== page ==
An Exclusive Interview with GlitchHikers’ Creator, Silverstring Media

Oh my, collaborations! For some reason Freditor insisted on three separate people chipping in to work on this interview, and considering we’re uploading answers as-is, I probably could have just mailed them for a mission statement.

Someone is in love with the game Glitchhikers, and- ohh, I just now got that title. Anyway, we contacted the lovely people at Silverstring Media to learn about what they were hoping to achieve with this delightful free game, and whether or not they achieved it. Learning about it was almost as interesting as playing it – the game received rave reviews for good reason. We definitely recommend trying it out.I believe Chris Priestman said he learnt more about himself and the universe in fifteen minutes of gameplay than most other games manage in hours, but then I don’t learn my life lessons from video games, so who even knows. Go fetch!

How did Silverstring Media get started? What’s the story behind you guys?

When I got out of school and was starting to work in interactive media and getting into videogames, Silverstring Media was the starting point in my dream to create my own projects with a team of amazing creatives, artists, and developers. Obviously any such dream starts small, and at first it was mostly an avenue through which to work as a writer and designer for clients like The Time Tribe and Extrasolar. After a couple of years I met Claris Cyarron, who was very interested in pushing media and design boundaries. Now she’s a partner in the company, and our focus is more on experimentation and development of our own projects (while still working with clients on their games and stories).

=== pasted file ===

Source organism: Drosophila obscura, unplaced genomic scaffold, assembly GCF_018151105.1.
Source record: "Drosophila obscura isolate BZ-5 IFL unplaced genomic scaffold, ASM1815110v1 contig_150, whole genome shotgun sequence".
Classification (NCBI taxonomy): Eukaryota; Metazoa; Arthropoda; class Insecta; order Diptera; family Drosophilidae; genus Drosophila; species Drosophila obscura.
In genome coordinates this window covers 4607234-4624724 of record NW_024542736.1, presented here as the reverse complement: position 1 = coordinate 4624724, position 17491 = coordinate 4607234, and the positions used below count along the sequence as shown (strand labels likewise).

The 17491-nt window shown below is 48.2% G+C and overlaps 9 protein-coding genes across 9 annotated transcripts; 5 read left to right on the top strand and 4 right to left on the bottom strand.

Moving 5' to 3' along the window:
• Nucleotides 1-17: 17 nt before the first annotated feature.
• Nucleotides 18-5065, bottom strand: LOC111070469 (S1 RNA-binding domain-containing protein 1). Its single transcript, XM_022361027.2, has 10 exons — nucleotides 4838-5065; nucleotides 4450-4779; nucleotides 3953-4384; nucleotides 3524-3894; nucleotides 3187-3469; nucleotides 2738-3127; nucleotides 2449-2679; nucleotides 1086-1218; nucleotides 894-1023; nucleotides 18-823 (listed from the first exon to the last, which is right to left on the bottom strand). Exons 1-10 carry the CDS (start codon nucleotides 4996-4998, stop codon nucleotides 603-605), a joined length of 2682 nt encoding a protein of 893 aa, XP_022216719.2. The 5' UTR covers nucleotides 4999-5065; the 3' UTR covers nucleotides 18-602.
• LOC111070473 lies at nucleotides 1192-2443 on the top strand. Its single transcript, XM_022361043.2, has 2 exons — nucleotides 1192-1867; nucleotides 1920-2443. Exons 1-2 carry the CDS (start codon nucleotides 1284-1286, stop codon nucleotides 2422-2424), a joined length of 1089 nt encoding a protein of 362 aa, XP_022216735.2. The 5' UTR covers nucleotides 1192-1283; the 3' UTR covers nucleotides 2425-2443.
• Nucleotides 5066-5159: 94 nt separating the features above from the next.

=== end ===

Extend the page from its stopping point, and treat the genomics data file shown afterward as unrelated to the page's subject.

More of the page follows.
Bringing on a partner was a big structural change, though something I had been looking for since beginning the endeavour. It allowed us to take the company from my personal brand as a writer to really refining its purpose and making something greater than the sum of its parts. As a partnership, we combine interests in story and design, art and architecture, fiction, videogames, music, live experiences, and more. Experimentation leads to creating projects far outside the “traditional” (and oftentimes problematic) expectations, and we apply what we learn to future projects and client work. We’re also highly focused on creating diverse and different stories, stories that are personally important to us and aimed at underserved audiences–while trying to bring queer and feminist art to the mainstream.

I know it’s an ongoing process, but have you accomplished any goals you set out for Silverstring Media?

Oh, absolutely. Glitchhikers, our first original game, was a major milestone for us. It represented not only our ability to actually produce an original game project, but one that was also very well-received critically. We were blown away by the press we’ve received about it and the overall positive reactions. It was even a finalist at the Canadian Videogame Awards for Best Indie Game of 2014–not something I envisioned happening when I came out of school a few short years ago.

Beyond that, we’ve been honoured to work on some amazing client projects like Extrasolar, which itself has won or been nominated for numerous awards and was a great team to work with. And we’re currently working on several new original projects that we’re very excited about.

What are your plans for the future of the company?

We’ve just redesigned our website to better reflect our organization going forward: a studio that produces original experimental projects, a consultancy that works with clients to improve their stories and designs, and we’ve just announced our new arm: supporting critical discourse in the industry by bringing the publication Memory Insufficient under our banner.

Real art criticism in gaming has proven to be such an unsustainable career for so many brilliant writers, and yet it’s one of the most important things we can do to push our medium forward and make better and more inclusive games. With Memory Insufficient creator Zoya Street joining Silverstring Media, we want to bring together better understandings of both critical theory and design practice, while also being able to help support some of the greatest writers in our industry.